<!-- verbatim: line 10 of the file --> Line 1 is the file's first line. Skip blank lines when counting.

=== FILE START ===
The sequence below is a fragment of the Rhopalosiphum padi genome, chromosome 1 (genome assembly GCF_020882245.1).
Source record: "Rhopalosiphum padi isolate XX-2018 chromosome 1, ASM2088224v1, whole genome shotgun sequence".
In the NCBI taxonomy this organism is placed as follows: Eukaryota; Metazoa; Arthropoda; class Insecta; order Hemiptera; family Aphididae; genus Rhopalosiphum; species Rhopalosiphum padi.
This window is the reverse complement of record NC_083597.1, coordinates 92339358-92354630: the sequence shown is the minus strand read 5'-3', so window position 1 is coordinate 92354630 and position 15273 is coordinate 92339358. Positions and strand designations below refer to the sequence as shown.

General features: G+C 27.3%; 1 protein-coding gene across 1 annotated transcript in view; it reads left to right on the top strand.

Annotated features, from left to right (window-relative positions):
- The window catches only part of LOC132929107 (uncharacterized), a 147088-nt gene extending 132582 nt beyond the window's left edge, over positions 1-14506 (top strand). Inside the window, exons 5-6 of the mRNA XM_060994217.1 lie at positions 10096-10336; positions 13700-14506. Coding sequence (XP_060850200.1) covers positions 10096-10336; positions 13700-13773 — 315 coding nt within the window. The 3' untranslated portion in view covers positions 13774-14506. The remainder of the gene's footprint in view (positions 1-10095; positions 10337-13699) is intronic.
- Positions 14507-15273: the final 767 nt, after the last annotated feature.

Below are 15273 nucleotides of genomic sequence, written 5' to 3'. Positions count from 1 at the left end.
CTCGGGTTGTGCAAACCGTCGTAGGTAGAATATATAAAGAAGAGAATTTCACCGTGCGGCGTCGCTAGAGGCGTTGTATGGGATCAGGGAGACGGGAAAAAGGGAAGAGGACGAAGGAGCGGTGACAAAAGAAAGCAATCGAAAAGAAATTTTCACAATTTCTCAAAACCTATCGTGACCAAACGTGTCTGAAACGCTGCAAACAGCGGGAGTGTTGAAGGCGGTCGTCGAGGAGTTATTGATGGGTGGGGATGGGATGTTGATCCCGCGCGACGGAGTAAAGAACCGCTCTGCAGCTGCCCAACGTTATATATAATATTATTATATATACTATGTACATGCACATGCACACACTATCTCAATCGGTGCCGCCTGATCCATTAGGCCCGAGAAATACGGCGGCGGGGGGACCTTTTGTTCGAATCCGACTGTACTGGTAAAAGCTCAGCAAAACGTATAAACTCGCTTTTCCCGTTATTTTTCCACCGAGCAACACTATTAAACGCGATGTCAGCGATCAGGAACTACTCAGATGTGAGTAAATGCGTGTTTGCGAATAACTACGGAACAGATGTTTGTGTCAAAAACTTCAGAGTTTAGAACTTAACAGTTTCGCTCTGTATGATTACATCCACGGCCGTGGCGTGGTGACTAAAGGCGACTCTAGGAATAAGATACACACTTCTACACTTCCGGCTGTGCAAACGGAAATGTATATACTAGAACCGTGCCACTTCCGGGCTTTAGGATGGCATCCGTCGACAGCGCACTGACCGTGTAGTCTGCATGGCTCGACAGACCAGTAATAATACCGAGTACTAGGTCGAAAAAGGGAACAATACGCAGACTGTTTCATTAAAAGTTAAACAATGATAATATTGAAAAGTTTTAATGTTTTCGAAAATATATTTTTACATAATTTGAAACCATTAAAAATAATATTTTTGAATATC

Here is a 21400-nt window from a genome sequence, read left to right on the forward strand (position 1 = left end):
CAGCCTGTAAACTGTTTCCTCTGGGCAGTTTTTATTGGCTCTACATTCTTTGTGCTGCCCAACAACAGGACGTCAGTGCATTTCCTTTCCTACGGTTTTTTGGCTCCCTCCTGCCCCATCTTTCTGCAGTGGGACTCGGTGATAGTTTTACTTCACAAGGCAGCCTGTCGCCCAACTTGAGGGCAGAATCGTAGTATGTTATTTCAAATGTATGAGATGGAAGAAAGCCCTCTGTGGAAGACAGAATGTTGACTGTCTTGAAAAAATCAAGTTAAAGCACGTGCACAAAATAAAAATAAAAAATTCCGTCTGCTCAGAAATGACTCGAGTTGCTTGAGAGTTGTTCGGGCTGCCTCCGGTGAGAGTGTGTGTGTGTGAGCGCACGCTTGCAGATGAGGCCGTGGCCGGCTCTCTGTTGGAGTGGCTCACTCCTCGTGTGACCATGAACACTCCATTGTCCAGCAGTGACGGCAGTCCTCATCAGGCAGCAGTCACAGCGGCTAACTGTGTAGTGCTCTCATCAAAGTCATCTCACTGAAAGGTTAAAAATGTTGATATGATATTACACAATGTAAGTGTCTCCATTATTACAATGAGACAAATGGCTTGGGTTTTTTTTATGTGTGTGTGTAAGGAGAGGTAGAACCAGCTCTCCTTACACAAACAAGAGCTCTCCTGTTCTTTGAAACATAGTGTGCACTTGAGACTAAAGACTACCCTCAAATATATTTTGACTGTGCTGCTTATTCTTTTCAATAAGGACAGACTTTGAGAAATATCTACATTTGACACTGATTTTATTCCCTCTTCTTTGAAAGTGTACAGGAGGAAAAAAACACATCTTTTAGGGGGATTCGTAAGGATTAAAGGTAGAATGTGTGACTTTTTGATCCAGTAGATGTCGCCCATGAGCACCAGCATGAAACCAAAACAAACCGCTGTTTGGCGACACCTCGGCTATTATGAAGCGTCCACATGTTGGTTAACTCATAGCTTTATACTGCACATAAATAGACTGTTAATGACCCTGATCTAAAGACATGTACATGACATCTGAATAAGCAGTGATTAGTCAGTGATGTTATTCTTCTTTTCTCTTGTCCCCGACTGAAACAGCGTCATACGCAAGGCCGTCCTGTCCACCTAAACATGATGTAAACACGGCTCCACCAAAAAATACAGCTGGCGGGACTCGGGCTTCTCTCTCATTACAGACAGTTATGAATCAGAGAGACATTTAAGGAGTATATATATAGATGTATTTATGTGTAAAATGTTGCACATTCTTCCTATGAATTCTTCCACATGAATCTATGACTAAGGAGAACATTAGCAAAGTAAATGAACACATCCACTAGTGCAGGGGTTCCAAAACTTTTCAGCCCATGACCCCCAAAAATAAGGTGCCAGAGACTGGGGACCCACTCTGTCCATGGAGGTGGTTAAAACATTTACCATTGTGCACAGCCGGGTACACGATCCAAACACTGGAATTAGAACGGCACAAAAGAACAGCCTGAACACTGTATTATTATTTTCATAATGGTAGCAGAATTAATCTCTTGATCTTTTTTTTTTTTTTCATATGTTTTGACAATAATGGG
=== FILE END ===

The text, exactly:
CTCGGGTTGTGCAAACCGTCGTAGGTAGAATATATAAAGAAGAGAATTTCACCGTGCGGCGTCGCTAGAGGCGTTGTATGGGATCAGGGAGACGGGAAAAAGGGAAGAGGACGAAGGAGCGGTGACAAAAGAAAGCAATCGAAAAGAAATTTTCACAATTTCTCAAAACCTATCGTGACCAAACGTGTCTGAAACGCTGCAAACAGCGGGAGTGTTGAAGGCGGTCGTCGAGGAGTTATTGATGGGTGGGGATGGGATGTTGATCCCGCGCGACGGAGTAAAGAACCGCTCTGCAGCTGCCCAACGTTATATATAATATTATTATATATACTATGTACATGCACATGCACACACTATCTCAATCGGTGCCGCCTGATCCATTAGGCCCGAGAAATACGGCGGCGGGGGGACCTTTTGTTCGAATCCGACTGTACTGGTAAAAGCTCAGCAAAACGTATAAACTCGCTTTTCCCGTTATTTTTCCACCGAGCAACACTATTAAACGCGATGTCAGCGATCAGGAACTACTCAGATGTGAGTAAATGCGTGTTTGCGAATAACTACGGAACAGATGTTTGTGTCAAAAACTTCAGAGTTTAGAACTTAACAGTTTCGCTCTGTATGATTACATCCACGGCCGTGGCGTGGTGACTAAAGGCGACTCTAGGAATAAGATACACACTTCTACACTTCCGGCTGTGCAAACGGAAATGTATATACTAGAACCGTGCCACTTCCGGGCTTTAGGATGGCATCCGTCGACAGCGCACTGACCGTGTAGTCTGCATGGCTCGACAGACCAGTAATAATACCGAGTACTAGGTCGAAAAAGGGAACAATACGCAGACTGTTTCATTAAAAGTTAAACAATGATAATATTGAAAAGTTTTAATGTTTTCGAAAATATATTTTTACATAATTTGAAACCATTAAAAATAATATTTTTGAATATC